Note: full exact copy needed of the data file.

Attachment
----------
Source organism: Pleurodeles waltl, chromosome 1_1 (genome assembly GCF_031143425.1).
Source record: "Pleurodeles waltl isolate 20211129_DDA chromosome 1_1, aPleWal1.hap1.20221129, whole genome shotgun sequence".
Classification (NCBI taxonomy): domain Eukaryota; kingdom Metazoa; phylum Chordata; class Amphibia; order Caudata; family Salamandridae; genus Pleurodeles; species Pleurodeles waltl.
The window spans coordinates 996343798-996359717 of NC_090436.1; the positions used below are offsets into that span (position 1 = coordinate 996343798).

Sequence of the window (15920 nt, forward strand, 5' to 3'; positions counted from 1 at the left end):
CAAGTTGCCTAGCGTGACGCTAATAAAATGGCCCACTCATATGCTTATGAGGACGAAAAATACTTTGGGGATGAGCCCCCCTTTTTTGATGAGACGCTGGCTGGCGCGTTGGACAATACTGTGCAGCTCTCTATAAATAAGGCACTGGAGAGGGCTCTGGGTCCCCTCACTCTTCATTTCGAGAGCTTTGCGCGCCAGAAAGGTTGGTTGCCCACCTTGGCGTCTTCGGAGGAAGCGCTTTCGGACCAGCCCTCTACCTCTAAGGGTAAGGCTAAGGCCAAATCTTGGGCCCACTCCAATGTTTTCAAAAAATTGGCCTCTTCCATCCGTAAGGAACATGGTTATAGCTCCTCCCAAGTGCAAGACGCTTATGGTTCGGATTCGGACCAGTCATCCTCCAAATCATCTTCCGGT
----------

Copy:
Source organism: Pleurodeles waltl, chromosome 1_1 (genome assembly GCF_031143425.1).
Source record: "Pleurodeles waltl isolate 20211129_DDA chromosome 1_1, aPleWal1.hap1.20221129, whole genome shotgun sequence".
Classification (NCBI taxonomy): domain Eukaryota; kingdom Metazoa; phylum Chordata; class Amphibia; order Caudata; family Salamandridae; genus Pleurodeles; species Pleurodeles waltl.
The window spans coordinates 996343798-996359717 of NC_090436.1; the positions used below are offsets into that span (position 1 = coordinate 996343798).

Sequence of the window (15920 nt, forward strand, 5' to 3'; positions counted from 1 at the left end):
CAAGTTGCCTAGCGTGACGCTAATAAAATGGCCCACTCATATGCTTATGAGGACGAAAAATACTTTGGGGATGAGCCCCCCTTTTTTGATGAGACGCTGGCTGGCGCGTTGGACAATACTGTGCAGCTCTCTATAAATAAGGCACTGGAGAGGGCTCTGGGTCCCCTCACTCTTCATTTCGAGAGCTTTGCGCGCCAGAAAGGTTGGTTGCCCACCTTGGCGTCTTCGGAGGAAGCGCTTTCGGACCAGCCCTCTACCTCTAAGGGTAAGGCTAAGGCCAAATCTTGGGCCCACTCCAATGTTTTCAAAAAATTGGCCTCTTCCATCCGTAAGGAACATGGTTATAGCTCCTCCCAAGTGCAAGACGCTTATGGTTCGGATTCGGACCAGTCATCCTCCAAATCATCTTCCGGT